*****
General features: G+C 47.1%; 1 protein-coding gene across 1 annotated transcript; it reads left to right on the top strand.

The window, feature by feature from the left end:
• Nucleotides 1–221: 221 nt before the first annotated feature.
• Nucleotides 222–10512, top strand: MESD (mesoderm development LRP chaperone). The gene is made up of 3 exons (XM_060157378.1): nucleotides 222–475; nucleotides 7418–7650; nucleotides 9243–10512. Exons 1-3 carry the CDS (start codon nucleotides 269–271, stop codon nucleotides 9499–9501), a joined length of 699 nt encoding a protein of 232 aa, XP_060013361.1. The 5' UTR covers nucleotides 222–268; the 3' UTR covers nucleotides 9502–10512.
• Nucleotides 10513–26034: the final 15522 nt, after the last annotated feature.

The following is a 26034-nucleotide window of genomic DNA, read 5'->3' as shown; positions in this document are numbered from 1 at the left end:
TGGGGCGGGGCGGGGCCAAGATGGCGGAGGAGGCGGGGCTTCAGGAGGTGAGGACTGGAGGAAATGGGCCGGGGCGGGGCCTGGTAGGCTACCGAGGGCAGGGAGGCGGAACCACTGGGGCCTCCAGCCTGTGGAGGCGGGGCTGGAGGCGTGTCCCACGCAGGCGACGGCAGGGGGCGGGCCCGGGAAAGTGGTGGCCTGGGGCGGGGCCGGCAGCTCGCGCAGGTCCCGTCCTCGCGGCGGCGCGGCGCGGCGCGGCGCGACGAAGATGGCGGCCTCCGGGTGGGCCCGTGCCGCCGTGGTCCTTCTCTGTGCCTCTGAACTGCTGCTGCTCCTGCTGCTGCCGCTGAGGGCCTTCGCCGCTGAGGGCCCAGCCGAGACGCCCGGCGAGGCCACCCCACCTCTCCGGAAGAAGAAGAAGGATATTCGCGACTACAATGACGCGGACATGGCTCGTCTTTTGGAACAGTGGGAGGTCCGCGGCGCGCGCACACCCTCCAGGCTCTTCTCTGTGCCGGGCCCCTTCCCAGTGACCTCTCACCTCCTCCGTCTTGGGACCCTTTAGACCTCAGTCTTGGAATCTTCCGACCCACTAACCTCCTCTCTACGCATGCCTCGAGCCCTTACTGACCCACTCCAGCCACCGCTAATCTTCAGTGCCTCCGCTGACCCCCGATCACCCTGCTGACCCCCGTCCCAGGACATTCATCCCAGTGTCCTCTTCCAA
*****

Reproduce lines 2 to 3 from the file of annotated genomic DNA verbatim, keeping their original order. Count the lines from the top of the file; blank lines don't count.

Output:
The window, feature by feature from the left end:
• Nucleotides 1–221: 221 nt before the first annotated feature.